Interested in learning what's next for the gaming industry? Join gaming executives to discuss emerging parts of the industry this October at GamesBeat Summit Next. Register today.
A relatively obscure part of the social networking business has come into the limelight. It’s about special ads known as “offers” that are used to monetize free social games. These offers are like the ads that promise you a discount on your Amazon.com purchases if you sign up for a free credit card.
They’ve gained in importance because they’re a way that users can enjoy advanced features of the apps or games that normally cost money — without shelling out cash. You can pay for an extra weapon in a game with a credit card, or you can participate in an offer without paying.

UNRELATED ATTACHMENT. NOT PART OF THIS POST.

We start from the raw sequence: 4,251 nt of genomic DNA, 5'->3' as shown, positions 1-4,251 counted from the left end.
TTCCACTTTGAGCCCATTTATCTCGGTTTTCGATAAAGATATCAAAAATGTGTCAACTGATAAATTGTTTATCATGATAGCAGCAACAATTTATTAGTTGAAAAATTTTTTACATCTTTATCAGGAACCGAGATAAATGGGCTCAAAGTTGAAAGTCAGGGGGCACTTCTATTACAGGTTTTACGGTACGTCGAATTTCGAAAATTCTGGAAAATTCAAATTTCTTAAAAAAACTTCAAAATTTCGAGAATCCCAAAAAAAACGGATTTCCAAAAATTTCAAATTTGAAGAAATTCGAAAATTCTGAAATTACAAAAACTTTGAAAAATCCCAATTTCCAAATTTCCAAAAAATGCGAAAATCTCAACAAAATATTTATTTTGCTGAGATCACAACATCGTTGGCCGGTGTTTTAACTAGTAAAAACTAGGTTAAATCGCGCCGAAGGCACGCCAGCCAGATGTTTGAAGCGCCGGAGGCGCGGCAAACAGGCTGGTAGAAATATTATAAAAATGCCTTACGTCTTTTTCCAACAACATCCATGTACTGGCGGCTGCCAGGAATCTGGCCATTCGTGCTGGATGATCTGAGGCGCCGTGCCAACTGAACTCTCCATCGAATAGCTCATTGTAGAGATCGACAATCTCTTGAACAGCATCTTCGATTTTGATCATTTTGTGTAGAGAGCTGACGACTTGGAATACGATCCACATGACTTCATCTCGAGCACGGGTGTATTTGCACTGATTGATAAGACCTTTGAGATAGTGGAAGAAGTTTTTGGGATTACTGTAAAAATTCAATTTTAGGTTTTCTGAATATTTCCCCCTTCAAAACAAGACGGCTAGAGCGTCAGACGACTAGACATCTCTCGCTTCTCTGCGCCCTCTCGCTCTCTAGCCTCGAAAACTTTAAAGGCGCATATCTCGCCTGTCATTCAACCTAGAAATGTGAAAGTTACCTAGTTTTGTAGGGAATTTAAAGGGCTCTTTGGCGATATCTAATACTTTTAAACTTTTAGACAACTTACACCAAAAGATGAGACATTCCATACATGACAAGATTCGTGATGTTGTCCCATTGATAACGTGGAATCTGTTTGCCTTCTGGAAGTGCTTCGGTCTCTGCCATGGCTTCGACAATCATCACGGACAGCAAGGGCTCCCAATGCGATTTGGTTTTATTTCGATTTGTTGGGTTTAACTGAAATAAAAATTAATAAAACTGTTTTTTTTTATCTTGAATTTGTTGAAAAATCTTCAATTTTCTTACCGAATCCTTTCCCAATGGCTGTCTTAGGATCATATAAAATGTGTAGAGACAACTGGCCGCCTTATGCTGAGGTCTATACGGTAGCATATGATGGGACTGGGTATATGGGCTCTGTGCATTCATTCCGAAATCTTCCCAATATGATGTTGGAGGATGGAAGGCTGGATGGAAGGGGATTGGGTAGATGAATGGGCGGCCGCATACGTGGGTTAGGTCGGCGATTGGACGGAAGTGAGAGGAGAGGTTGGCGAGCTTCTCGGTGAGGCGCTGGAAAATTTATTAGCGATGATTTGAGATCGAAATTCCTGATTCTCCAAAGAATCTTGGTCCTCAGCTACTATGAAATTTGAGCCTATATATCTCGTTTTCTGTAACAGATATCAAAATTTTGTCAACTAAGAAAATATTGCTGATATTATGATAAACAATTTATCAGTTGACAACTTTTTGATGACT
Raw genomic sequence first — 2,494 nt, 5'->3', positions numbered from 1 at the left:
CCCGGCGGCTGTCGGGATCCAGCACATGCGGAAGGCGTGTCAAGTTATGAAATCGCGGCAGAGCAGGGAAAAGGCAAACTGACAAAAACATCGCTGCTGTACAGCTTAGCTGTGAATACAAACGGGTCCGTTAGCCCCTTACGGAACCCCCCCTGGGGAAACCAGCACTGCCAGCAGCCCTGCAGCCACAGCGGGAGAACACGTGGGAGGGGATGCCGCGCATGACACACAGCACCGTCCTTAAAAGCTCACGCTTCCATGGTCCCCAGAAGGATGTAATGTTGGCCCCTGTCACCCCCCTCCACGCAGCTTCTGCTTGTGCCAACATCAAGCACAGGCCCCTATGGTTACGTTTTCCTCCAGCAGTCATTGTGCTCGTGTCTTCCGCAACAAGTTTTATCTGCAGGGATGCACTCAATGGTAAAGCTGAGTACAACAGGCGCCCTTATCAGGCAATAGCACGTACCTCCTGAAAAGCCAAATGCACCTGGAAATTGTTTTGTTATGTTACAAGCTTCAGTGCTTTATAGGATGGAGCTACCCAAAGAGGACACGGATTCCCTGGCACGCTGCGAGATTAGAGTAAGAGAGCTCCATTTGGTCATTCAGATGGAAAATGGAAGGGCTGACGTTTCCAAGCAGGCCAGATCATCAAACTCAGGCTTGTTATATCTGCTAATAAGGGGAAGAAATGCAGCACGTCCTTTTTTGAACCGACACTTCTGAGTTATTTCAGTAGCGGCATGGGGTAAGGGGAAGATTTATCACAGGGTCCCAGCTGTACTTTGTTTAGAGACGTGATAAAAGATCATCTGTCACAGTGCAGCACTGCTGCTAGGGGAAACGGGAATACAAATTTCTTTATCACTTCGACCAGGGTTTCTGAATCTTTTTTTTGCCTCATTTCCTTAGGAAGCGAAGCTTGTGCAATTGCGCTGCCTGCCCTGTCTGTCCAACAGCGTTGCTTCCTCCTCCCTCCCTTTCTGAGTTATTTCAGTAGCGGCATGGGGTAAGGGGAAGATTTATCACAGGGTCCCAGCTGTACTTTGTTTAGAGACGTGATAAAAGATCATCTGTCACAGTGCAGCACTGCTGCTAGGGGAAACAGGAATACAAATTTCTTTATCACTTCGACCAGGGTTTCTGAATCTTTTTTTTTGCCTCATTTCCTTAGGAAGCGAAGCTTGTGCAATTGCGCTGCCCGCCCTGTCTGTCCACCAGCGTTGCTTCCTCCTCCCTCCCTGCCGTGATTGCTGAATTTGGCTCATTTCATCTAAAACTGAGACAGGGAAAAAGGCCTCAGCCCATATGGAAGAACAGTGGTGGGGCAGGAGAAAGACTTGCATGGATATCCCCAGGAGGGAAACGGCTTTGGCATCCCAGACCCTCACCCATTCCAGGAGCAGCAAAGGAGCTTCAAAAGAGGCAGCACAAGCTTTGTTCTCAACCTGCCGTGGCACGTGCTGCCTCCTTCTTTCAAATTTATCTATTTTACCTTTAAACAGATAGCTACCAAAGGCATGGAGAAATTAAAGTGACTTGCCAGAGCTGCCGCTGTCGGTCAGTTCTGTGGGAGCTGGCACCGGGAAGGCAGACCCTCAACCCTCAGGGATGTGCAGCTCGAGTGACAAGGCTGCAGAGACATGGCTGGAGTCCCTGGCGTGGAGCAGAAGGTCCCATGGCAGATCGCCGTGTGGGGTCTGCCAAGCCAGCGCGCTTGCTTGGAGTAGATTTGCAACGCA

But Techcrunch editor Michael Arrington has raised a firestorm over “scam offers” in social games that appear to deceive users. He contends that the offer industry players such as Offerpal Media, the game companies such as Zynga, and platform owners such as Facebook are part of a “social gaming ecosystem of hell” because they ride on this foundation of scam offers.
But Offerpal chief executive Anu Shukla, who in a debate with Arrington called his allegations “shit, double shit and bullshit,” said in an interview with VentureBeat that the vast majority of offers are clean and that she gets complaints from less than 1 percent of users. [See the video of the Arrington-Shukla verbal scrap here.] Offerpal is the biggest player in offers and in the past two years has redeemed 730 billion points for 160 million users. Shukla says that 57 percent of Offerpal’s monthly visitors are repeat users. With such a big business, she says, complaints about deceptive offers are a small issue.